As brutal as an acid bath and as incendiary George Galloway at a Women Against Rape meeting, the re-release of The Shadow of Greed from d-beat punk band Oiltanker is an abrasion of unavoidable pleasure and senses stripping intrusion. With the Crusades 7” by its side and both originally vinyl only releases, the package is now released through Southern Lord as a limited CD, the first ever in that format from the band. It is not for the faint hearted, its assault caustic in the extreme and unforgiving but it is also proof that the genre they violate is alive and well.
The release does not offer anything new in the direction of the genre admittedly but certainly makes for an important entrant and treat for those who missed its previous presence. It is raw and merciless, a thirty minute sonic enema for the senses and ears across sixteen songs to leave one grasping for support whilst fully satisfied. With a production to match and enhance the venomous and destructive breath of the songs, the release is a sonic bloodbath to endure and embrace.
The Hartford, Connecticut quartet riles up the senses immediately with opener Last Words and are unrelenting until the closing festering onslaught of Plague. The first song opens with a regular punk intro before exploding into a hardcore confrontation and numbing d-beat scrambling. The vocals are rasping and scraping whilst the lyrics border on indecipherable but brought with a force which tells all. The track sets the tone for the whole album and instantly warns you that if you are looking for finesse or intricate invention than move on, quickly.
The likes of Coma with its swamping intensity and fiery sonic flare up and the excellent Who’s In Control, raise the initial heat and bar which the album subsequently wavers around but never drops far below throughout. The latter of the pair is a combative flesh stripper brought with skill and addiction seeding grooves. It is impossible not to talk of every song in regards of its strength and intense violation but beneath the squalling tempest there is some hypnotic enterprise going on to keep things fresh.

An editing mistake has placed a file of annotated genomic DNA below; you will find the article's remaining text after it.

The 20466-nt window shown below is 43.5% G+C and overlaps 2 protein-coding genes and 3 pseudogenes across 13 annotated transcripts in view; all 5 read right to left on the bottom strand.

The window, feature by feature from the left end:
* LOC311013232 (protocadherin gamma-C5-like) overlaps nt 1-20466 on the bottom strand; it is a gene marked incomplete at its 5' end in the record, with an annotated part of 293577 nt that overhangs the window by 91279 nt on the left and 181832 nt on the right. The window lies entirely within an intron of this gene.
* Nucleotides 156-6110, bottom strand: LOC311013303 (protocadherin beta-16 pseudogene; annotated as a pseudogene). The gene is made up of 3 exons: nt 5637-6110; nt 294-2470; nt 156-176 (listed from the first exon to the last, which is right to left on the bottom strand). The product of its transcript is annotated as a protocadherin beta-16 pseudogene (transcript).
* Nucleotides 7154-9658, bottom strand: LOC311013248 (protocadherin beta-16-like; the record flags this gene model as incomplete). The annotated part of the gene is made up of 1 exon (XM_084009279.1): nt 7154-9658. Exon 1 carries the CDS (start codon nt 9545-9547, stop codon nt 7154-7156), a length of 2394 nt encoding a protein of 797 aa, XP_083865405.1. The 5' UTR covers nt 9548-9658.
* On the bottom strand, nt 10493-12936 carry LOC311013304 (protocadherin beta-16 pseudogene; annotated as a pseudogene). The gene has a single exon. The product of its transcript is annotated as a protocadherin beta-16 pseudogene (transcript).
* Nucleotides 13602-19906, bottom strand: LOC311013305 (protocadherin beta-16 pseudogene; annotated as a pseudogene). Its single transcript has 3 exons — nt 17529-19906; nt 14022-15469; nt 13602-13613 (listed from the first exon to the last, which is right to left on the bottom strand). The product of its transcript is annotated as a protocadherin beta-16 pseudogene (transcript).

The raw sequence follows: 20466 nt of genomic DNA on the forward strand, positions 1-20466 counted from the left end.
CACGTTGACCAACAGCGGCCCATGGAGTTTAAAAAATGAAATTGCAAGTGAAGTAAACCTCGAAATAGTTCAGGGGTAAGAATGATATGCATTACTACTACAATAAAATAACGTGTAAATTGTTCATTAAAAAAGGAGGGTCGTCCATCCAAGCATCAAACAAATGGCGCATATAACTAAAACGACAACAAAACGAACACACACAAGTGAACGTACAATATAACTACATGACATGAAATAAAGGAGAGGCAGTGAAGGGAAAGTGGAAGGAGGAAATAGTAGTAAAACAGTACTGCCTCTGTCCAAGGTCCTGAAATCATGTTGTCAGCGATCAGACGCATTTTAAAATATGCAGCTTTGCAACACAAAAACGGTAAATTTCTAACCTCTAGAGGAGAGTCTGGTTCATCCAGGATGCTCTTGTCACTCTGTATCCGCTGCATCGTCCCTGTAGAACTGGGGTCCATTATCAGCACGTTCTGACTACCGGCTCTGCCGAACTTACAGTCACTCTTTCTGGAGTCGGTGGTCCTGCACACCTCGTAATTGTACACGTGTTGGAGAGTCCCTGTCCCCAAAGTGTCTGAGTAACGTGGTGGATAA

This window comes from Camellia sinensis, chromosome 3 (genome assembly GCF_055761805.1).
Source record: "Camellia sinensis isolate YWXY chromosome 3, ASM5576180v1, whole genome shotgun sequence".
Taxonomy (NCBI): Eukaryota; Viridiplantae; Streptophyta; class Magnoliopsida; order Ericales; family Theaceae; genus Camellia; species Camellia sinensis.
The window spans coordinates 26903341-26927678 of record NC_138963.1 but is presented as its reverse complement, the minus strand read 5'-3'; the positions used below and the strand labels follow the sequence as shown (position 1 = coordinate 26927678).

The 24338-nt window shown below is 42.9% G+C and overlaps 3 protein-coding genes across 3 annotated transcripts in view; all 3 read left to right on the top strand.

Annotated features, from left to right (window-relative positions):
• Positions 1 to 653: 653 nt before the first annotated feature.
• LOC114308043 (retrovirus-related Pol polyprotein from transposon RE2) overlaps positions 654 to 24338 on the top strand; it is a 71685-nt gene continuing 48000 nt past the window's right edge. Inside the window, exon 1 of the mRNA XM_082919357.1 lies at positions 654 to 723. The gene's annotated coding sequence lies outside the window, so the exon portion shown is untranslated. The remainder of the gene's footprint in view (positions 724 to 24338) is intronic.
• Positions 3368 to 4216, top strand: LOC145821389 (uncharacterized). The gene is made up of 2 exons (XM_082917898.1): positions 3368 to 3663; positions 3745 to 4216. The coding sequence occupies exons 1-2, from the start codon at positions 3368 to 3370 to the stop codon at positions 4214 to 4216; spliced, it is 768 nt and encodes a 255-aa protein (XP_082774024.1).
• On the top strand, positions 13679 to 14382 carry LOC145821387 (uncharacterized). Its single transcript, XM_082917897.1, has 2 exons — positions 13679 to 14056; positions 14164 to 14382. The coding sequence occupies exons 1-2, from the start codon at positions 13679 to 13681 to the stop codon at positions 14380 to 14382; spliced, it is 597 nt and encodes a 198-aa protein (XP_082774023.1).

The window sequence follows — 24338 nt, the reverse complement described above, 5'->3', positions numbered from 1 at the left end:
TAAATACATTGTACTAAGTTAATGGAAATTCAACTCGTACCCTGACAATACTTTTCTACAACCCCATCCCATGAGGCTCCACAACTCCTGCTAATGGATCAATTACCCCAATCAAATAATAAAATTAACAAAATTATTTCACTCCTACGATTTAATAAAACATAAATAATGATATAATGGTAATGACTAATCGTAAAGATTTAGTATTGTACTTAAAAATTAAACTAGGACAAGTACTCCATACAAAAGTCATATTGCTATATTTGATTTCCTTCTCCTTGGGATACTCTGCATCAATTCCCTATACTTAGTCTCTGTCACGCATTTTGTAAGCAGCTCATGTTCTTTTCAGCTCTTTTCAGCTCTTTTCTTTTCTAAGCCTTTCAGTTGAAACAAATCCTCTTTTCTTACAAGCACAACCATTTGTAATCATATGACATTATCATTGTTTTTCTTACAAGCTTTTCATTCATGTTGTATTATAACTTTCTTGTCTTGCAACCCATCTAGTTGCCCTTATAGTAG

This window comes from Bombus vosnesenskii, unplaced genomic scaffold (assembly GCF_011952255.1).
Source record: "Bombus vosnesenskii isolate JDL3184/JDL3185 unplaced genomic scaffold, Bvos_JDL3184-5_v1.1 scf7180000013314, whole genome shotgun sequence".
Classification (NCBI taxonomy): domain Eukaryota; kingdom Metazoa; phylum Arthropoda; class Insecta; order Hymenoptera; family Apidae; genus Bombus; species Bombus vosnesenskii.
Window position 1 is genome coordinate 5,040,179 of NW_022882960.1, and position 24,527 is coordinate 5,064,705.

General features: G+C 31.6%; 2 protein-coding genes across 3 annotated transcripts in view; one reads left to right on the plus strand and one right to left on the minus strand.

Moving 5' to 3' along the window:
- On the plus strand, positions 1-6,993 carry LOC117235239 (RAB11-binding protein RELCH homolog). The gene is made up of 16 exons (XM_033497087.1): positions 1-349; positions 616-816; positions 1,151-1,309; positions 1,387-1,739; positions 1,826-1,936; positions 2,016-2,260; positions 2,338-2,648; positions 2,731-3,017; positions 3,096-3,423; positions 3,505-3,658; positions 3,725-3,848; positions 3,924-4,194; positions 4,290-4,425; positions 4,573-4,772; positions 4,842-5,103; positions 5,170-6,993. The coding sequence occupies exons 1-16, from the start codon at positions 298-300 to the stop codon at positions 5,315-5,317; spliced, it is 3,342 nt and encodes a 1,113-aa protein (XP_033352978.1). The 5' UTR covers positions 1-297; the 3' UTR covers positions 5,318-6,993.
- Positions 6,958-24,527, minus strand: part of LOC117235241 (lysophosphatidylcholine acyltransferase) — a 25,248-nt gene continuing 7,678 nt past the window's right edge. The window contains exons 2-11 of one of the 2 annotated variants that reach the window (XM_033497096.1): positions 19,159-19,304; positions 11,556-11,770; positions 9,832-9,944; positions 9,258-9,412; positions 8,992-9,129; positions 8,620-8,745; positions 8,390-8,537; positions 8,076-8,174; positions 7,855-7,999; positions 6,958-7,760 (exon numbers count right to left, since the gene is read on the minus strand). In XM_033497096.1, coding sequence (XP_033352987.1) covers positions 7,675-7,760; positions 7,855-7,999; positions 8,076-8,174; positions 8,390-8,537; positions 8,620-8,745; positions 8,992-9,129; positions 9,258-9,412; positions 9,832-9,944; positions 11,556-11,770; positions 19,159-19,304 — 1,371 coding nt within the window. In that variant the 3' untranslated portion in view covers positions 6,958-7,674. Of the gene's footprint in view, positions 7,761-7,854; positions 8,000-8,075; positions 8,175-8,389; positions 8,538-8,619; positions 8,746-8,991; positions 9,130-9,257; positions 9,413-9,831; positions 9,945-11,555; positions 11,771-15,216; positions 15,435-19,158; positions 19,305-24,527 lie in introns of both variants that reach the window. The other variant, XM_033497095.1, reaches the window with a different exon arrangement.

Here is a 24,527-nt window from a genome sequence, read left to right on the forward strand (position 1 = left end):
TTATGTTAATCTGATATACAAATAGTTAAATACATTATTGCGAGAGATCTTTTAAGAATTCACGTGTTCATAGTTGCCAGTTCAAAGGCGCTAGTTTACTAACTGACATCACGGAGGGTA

Throughout the drums and rhythms grab the attention more often than not from other elements of the songs due to the production and their impressive craft but it does not detract from the tracks, which at times is remarkable such their stature within songs. Further major highlights come with the likes of Suffer, Consume And Grow, and Ruins, though it is fair to say not one track is anything less than very satisfying. The first of the trio is a brawling face hugger bruising with every note whilst the middle one of the trio is an immediate mental sonic fisting from its opening which one never truly recovers from or wants to.
The sonic piercing to open tracks is a frequent infectious poison on latter songs with the striking Gutted and previously mentioned Ruins leaving their deep rooted scars impressively. Like a throbbing toothache they linger and overwhelm with insidious breath but only leave pleasure in their wake.
Any hardcore/d-beat fans not yet having had the pleasure of being abused by Oiltanker than this is a release not to miss, but as said it is limited so no time to linger and make a decision, just get it.
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